Tutorial :Why should member variables be initialized in constructors?


When I first started working with object-oriented programming languages, I was taught the following rule:

When declaring a field in a class, don't initialize it yet. Do that in the constructor.

An example in C#:

public class Test  {      private List<String> l;        public Test()      {          l = new List<String>();      }  }  

But when someone recently asked me why to do that, I couldn't come up with a reason. I'm not really familiar with the internal workings of C# (or other programming languages, for that matter, as I believe this can be done in all OO languages).

So why is this done? Is it security? Properties?


  • If you have multiple constructors, you might want to initialize a field to different values

  • When you initialize the field in the constructor, there can be no confusion over when exactly it is initialized in regard to the rest of the constructor. This may seem trivial with a single class, but not so much when you have an inheritance hierarchy with constructor code running at each level and accessing superclass fields.


The C# compiler will take any non-static member intialization that you do inline and move it into the constructor for you. In other words this:

class Test  {      Object o = new Object();  }  

gets compiled to this:

class Test  {      Object o;        public Test()      {          this.o = new Object();      }  }  

I am not sure how compilers for other languages handle this but as far as C# is concerned it is a matter of style and you are free to do whichever you wish. Please note that static fields are handled differently: read this article for more information on that.


One reason to do it is that it puts all of the initialization code in one place which is convenient for others reading your class. Having said this I don't really do it for two primary reasons. (1) I use TDD/Unit testing to define the behavior of my class. If you want to know what the parameterless constructor does, you should really read the tests I've built on the parameterless constructor. (2) With C# 3.0, I typically use automatic properties and inline initialization with a parameterless constructor to instantiate the object. This is much more flexible and it puts the definition of the properties right in line where the code is being used. This would override any initialization in the constructor so I rarely put any there. Of course, this only applies to C#.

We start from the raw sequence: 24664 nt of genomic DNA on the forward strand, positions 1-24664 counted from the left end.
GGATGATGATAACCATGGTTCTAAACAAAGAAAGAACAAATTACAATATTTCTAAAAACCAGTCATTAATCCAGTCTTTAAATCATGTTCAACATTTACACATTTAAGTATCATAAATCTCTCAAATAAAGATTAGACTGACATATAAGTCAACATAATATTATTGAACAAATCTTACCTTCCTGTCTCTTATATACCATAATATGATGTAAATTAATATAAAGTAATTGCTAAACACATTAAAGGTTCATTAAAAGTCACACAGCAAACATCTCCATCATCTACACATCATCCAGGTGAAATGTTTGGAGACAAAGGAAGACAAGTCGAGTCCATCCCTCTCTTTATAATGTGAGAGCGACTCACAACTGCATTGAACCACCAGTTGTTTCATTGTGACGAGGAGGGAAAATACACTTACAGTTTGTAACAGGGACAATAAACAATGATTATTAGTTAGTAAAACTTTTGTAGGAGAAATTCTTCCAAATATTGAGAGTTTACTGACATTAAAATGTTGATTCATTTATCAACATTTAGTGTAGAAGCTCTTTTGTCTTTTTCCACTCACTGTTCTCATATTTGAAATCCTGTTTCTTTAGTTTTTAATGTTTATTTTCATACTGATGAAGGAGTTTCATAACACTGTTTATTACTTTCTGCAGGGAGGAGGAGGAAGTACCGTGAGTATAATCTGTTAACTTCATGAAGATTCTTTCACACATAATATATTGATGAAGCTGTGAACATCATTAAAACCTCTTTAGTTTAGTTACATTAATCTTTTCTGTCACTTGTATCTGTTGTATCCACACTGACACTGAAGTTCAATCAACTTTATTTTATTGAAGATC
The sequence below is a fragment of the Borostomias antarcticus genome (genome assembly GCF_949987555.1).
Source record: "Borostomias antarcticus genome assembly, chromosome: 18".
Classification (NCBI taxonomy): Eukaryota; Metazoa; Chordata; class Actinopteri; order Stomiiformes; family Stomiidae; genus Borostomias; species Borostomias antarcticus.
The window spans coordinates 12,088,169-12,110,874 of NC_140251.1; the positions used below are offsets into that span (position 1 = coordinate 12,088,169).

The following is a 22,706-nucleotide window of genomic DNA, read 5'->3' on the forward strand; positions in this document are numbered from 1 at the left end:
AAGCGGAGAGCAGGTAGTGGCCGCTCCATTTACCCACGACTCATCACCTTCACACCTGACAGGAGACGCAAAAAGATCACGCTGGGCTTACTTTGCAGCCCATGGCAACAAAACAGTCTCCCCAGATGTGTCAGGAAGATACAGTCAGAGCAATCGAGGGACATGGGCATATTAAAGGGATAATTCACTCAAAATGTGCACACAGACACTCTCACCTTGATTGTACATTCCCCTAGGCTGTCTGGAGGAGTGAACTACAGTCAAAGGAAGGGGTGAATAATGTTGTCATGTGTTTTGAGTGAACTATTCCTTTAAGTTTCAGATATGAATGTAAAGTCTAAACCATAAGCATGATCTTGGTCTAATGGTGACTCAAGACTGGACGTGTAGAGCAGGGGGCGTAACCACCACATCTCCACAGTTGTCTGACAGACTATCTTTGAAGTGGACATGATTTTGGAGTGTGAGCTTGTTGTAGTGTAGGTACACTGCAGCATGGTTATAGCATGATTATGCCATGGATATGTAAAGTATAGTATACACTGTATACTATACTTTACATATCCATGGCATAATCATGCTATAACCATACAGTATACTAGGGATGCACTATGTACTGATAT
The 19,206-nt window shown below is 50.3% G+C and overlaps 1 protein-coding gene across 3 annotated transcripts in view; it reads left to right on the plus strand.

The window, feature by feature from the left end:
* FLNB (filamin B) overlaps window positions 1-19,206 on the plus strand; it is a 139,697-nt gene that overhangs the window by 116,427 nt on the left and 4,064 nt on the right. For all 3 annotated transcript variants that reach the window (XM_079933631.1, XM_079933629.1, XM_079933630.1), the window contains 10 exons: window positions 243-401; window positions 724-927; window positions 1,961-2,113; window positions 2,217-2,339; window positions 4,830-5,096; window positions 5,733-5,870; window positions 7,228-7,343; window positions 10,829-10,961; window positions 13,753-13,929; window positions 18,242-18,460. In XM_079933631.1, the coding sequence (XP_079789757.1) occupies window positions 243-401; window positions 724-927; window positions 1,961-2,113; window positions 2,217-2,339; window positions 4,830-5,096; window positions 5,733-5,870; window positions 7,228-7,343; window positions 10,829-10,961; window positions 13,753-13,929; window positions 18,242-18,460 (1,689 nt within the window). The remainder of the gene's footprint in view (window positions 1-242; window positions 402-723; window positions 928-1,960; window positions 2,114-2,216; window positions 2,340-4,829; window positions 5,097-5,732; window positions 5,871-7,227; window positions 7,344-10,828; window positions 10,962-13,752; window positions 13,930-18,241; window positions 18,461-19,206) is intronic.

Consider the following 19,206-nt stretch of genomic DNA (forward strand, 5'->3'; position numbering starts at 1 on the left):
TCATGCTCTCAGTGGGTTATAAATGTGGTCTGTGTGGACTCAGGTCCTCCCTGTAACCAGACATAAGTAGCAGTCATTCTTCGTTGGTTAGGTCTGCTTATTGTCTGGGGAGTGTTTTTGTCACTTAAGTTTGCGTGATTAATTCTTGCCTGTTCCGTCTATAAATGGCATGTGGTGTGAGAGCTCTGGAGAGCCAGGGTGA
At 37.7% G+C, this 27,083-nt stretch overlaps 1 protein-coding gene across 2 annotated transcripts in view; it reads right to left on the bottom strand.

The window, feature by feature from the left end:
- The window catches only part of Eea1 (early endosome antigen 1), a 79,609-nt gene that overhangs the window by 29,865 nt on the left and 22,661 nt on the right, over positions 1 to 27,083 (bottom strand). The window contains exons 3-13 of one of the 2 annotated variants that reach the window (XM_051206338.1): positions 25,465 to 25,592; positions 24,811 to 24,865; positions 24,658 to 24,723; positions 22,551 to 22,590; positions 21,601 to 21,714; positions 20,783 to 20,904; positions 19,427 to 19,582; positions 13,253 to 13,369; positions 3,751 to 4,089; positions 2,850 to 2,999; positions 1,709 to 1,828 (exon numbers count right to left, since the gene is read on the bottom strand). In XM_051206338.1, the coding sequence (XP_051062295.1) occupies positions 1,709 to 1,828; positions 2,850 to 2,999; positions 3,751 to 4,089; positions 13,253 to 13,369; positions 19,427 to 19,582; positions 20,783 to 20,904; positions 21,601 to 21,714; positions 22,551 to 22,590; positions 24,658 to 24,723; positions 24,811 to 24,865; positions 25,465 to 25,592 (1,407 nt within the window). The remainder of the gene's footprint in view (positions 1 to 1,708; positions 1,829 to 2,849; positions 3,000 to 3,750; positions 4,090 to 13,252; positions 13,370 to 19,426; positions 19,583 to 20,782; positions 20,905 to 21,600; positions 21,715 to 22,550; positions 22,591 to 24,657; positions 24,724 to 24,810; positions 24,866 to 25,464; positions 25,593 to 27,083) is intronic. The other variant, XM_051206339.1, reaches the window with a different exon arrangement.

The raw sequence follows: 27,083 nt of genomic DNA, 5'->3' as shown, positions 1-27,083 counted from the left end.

Ex. (of 2)

  var foo = new Foo { Bar = "baz" };      public class Foo    {         public string Bar { get; set; }           public Foo() { }    }  


sometimes the constructor has parameters that are used for initializing internal variables. For example size of arrays


I haven't heard a compelling reason to not offer both options. I suspect that the real reason has to do with simplifying the language structure from a parsing perspective. This is especially true in C-derivative languages where parsing an assignment statement requires 75% of the language syntax rules. It seems to me that allowing it and defining how it would work precisely would be nice. I agree with Michael's comment about the complexity increase as you insert inheritance and multiple constructors but just because you add a feature doesn't mean that you have to use it. I would vote to support both even though my vote doesn't really add up to much.


I always like to think of the class as a factory for objects, and the constructor as the final stop on the production line. The fields declared in the class are blueprints descirbing the object, but the blueprint won't be realised into an object before such an object is ordered tthrough a call to the constructor... Also, as someone pointed out, doing all your initialisations in your constructor will improve readability, as well as it wil provide for dynamicity in initialisation (it might not be a parameterless constructor you're dealing with).

Also, in some languages the constructor may be used for resetting an object to an original state, which is why it will then be necessary to instatiate the object in the constructor.

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